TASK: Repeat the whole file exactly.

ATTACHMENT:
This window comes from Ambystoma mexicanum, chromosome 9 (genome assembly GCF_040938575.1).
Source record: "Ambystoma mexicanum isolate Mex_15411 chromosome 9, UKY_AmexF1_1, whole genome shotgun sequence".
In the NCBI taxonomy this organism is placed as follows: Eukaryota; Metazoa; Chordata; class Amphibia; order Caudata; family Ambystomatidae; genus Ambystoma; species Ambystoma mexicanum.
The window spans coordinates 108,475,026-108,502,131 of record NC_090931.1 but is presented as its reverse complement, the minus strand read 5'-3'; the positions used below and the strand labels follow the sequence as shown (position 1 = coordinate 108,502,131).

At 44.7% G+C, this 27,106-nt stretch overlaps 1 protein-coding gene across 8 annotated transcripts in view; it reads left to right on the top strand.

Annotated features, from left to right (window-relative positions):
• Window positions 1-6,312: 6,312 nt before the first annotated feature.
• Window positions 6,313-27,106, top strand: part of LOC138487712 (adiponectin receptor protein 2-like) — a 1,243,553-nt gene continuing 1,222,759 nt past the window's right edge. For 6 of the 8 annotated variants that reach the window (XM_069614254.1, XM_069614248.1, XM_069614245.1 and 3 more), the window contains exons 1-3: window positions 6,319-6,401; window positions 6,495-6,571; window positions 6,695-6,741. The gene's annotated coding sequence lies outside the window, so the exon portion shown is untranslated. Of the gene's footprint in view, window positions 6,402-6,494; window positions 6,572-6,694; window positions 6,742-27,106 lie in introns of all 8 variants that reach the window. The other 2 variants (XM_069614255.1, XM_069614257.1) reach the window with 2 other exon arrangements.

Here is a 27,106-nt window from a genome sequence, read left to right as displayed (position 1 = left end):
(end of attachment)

This window comes from Ambystoma mexicanum, chromosome 9 (genome assembly GCF_040938575.1).
Source record: "Ambystoma mexicanum isolate Mex_15411 chromosome 9, UKY_AmexF1_1, whole genome shotgun sequence".
In the NCBI taxonomy this organism is placed as follows: Eukaryota; Metazoa; Chordata; class Amphibia; order Caudata; family Ambystomatidae; genus Ambystoma; species Ambystoma mexicanum.
The window spans coordinates 108,475,026-108,502,131 of record NC_090931.1 but is presented as its reverse complement, the minus strand read 5'-3'; the positions used below and the strand labels follow the sequence as shown (position 1 = coordinate 108,502,131).

At 44.7% G+C, this 27,106-nt stretch overlaps 1 protein-coding gene across 8 annotated transcripts in view; it reads left to right on the top strand.

Annotated features, from left to right (window-relative positions):
• Window positions 1-6,312: 6,312 nt before the first annotated feature.
• Window positions 6,313-27,106, top strand: part of LOC138487712 (adiponectin receptor protein 2-like) — a 1,243,553-nt gene continuing 1,222,759 nt past the window's right edge. For 6 of the 8 annotated variants that reach the window (XM_069614254.1, XM_069614248.1, XM_069614245.1 and 3 more), the window contains exons 1-3: window positions 6,319-6,401; window positions 6,495-6,571; window positions 6,695-6,741. The gene's annotated coding sequence lies outside the window, so the exon portion shown is untranslated. Of the gene's footprint in view, window positions 6,402-6,494; window positions 6,572-6,694; window positions 6,742-27,106 lie in introns of all 8 variants that reach the window. The other 2 variants (XM_069614255.1, XM_069614257.1) reach the window with 2 other exon arrangements.

Here is a 27,106-nt window from a genome sequence, read left to right as displayed (position 1 = left end):